Sound Transit Link Construction: A Spring Update

Written by Brooke Belman, Chief Expansion Delivery Officer and a Deputy CEO, Sound Transit
(Sound Transit Photograph)
(Sound Transit Photograph)

Starting this summer, we’ll be launching new light rail service at least once a year, for the next several years. Here’s the latest on construction progress and opening timelines.

As part of the biggest transit expansion in the nation, Sound Transit will be taking some big leaps forward within the next few years to more than double the current Link light rail system.  

That means growing from 26 miles to 62 miles and adding service to Tacoma’s Hilltop neighborhood, Bellevue, Redmond, Lynnwood, Federal Way, and cities in between.  

We know just how eager the region is for these long-awaited and transformational new transit options, and we can’t wait to welcome everyone aboard as soon as possible.  

As the steward of these voter-approved, taxpayer-funded projects, we’re also committed to being transparent, and we want to keep everyone informed about the risks and challenges that are inherent in this work.  

In conjunction with our 2023 System Expansion Progress Report arriving soon in mailboxes across the region, we want to bring everyone up to speed on how our five Link projects in construction have advanced since December.

Doubling the T Line to Reach More of Tacoma 

We expect to open Tacoma’s light rail extension from downtown to the Stadium District and Hilltop neighborhood this summer, currently trending toward late August or September.  

What does it take to finalize an opening date? Right now we’re finishing final construction tasks and are into the “systems integration testing” phase, where we make sure everything functions as designed at each of our six new stops (plus a relocated Theater District stop) along the T Line’s 2.4 miles of new track.  

This work includes testing all the functions inside our trains—everything from lighting to safety controls to the operator’s intercom—as well as how they communicate with traffic signals, track switches, stations, and other external systems. It’s also when we host emergency preparedness drills for local first responders to help them get a feel for the new service and conditions.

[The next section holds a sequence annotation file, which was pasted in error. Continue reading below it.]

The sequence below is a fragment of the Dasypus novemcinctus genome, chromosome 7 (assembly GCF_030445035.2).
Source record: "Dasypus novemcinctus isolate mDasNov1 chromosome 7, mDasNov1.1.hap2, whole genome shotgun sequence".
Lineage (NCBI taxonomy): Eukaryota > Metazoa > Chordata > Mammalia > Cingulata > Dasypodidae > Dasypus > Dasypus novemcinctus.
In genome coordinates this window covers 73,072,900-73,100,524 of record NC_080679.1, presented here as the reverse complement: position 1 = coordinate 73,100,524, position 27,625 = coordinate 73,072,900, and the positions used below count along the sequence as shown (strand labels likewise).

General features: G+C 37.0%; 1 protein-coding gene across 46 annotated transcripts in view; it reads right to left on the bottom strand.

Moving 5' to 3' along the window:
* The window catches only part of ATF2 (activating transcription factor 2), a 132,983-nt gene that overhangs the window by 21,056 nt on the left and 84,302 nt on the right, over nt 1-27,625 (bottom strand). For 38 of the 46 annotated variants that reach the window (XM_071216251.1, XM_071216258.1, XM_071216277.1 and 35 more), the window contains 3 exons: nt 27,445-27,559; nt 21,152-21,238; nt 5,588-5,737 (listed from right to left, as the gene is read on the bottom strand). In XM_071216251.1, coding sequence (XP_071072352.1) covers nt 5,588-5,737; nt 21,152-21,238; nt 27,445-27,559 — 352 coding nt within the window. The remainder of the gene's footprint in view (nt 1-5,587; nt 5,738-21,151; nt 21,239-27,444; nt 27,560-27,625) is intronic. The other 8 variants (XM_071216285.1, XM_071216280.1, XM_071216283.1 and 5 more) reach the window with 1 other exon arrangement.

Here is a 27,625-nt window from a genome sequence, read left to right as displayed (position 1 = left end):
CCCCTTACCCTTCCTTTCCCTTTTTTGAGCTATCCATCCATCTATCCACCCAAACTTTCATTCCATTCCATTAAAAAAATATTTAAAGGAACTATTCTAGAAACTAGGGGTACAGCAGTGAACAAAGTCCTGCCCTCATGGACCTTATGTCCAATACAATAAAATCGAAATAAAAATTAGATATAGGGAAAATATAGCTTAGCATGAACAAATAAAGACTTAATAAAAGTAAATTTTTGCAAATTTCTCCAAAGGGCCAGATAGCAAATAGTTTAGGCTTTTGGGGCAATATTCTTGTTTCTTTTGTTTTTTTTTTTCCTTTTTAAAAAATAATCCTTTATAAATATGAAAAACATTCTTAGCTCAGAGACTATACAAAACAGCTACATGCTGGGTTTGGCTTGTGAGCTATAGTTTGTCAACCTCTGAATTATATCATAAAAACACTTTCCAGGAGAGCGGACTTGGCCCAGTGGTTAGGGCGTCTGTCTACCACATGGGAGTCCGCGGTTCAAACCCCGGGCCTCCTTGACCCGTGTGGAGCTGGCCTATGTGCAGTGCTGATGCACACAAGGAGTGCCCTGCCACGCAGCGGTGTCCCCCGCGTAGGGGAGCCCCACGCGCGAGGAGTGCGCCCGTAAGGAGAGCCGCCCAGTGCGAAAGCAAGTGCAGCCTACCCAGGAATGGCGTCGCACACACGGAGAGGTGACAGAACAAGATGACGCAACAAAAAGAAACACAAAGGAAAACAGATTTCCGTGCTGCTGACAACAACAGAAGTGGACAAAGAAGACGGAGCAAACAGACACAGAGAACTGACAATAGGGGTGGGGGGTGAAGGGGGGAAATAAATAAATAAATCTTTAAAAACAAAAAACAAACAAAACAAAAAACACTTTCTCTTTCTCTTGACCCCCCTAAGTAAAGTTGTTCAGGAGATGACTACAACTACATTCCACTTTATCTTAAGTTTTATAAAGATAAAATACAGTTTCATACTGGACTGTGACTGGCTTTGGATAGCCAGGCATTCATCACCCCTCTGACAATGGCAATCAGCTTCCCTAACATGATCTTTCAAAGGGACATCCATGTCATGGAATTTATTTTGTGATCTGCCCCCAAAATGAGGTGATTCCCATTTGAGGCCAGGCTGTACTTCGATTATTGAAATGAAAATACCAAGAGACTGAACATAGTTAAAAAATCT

We’re also adding five brand new Brookville light rail vehicles to the T Line fleet. After they arrive from the manufacturer in Pennsylvania, we put them through their paces to ensure they’re built to the proper specifications and are safe and reliable for passenger service.

After systems integration testing, vehicle acceptance, and safety approvals, we’ll start the next phase of service activation, “pre-revenue service.” This phase is scheduled to begin in June. It includes operator and maintenance staff training, plus even more testing to ensure that all our new stations, tracks, utilities, and vehicles work together as expected before we welcome passengers aboard.  

During pre-revenue service, trains will be running simulated service at all times of day, plus direct engagement in the community to help Tacoma drivers, pedestrians, bicyclists, and passengers interact safely with Link trains in the roadway. 

Through this preparation period, we’re also addressing emergent issues that could affect the opening date. Since our last update in December, for example, we’ve performed specialized rail grinding along a short section of the new extension to ensure a smoother ride and to meet our requirements for long-term durability. We have also made adjustments to the overhead wire system that powers the trains.   

As we complete these final tasks and tests over the coming months, we’ll announce an official opening date. Stay tuned, because we can’t wait to celebrate!  

1 Line and 2 Line Progress 

In recent months we’ve also told everyone about various construction challenges facing our light rail extensions to Lynnwood, Federal Way, and the Eastside including Bellevue and Redmond—projects that rely on one another for success and frequent service.  

We want to be transparent about where we are, what we’re seeing, and what we’re doing about it. 

Construction quality issues along the I-90 portion of the East Link Extension, specifically, are driving Sound Transit’s staff and Board of Directors to rethink the order in which we open these projects.  

Eastside projects  

As East Link project delays came into focus, Sound Transit’s Board of Directors asked us to explore the possibility of opening a significant portion of the new 2 Line, which is not affected by quality issues, ahead of the I-90 segment.  

Since our December update, we’ve continued construction and testing while developing a potential concept to launch service between eight 2 Line stations as soon as next spring, from South Bellevue Station to Redmond Technology Station.  

This summer we’ll invite input on this possibility, and on service around the region, as part of our annual Service Plan public engagement period.  

Later this year, the Board will consider that feedback, equity analysis results, and other information to determine whether to open this portion of the new 2 Line first. 

A map of the East Link starter line.